This is why looking at your product-market fit is crucial. If your passion and skills are not right for your geographical market, spread out. Once you know your limitations, it becomes easier to find workarounds. In most cases, your passion will be culturally driven and fit right into your geographical context, but it’s always good to check before any nasty surprises spring up.

Find Mentors

After formulating a business plan, your next action item is to seek feedback from experts. But only get advice from credible sources; you will meet lots of naysayers and self-proclaimed experts along the way – ignore them! Look for mentorship programs and idea incubators where you can find genuine insights. 

Big-league venture capitalists might not have the time to give you detailed feedback, but you can always try reaching out to them on LinkedIn. It’s your initiative and your drive that resonates with them most, and if they see the right spark in your idea, they will extend help.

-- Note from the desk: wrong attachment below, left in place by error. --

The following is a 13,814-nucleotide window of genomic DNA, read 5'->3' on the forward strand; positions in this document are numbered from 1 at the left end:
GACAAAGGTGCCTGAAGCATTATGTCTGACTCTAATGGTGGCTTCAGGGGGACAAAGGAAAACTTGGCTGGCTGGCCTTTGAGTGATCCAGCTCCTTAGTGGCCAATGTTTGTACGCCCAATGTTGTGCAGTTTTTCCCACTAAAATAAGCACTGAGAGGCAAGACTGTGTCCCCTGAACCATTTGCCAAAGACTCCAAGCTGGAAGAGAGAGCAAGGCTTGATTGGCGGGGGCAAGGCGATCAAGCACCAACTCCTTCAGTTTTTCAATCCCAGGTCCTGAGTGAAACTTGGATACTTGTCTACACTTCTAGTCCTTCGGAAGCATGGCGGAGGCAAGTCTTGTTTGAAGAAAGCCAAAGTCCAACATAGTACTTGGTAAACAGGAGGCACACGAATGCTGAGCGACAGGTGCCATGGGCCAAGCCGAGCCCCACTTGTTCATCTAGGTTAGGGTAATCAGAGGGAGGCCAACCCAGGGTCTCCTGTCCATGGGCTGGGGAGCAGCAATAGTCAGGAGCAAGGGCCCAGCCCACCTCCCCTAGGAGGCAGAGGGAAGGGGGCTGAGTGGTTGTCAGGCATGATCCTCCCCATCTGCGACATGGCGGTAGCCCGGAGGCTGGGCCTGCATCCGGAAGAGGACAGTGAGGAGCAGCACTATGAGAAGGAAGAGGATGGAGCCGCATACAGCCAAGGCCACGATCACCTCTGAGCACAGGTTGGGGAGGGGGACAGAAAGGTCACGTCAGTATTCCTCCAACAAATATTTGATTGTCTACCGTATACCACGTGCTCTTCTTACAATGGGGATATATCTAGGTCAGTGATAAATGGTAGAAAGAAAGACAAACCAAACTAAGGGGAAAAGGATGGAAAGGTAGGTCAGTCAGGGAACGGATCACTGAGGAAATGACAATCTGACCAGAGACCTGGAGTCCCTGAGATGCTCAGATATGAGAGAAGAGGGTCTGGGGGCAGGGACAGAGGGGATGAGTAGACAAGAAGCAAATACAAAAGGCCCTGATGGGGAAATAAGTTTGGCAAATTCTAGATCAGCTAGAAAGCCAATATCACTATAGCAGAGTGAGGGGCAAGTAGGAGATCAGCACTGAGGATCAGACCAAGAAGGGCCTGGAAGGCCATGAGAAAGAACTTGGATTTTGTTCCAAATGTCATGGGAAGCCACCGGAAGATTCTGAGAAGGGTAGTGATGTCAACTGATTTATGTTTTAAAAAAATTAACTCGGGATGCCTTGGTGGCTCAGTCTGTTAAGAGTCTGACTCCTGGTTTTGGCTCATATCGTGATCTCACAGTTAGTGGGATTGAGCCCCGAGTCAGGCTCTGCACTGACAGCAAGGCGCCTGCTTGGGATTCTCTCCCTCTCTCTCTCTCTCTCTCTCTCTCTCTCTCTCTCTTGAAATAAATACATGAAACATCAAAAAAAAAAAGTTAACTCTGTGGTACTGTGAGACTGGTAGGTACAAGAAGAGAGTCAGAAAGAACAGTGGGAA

Similarly, investors like Ofer Valencio Akerman of Rigstone Capital can help you make your idea go from a vague outline to a viable business venture. The point is to get insights from people who know what they’re talking about and use these learnings to preempt problems and steer clear of them. 

Keep an Eye Out for the Competition

Once you know what and how you’re selling, take a look at your competitors in that space. How do they market their offering? What sort of brand identity have they cultivated? Most importantly, how have they priced their product, and what are the terms of service? 

This analysis will give you a framework to understand the target audience and market. You can improve your offering based on these preliminary findings and then learn as you go. Keeping tabs on competition will inspire you to always do your best for your business and never become complacent.

Market Your Brand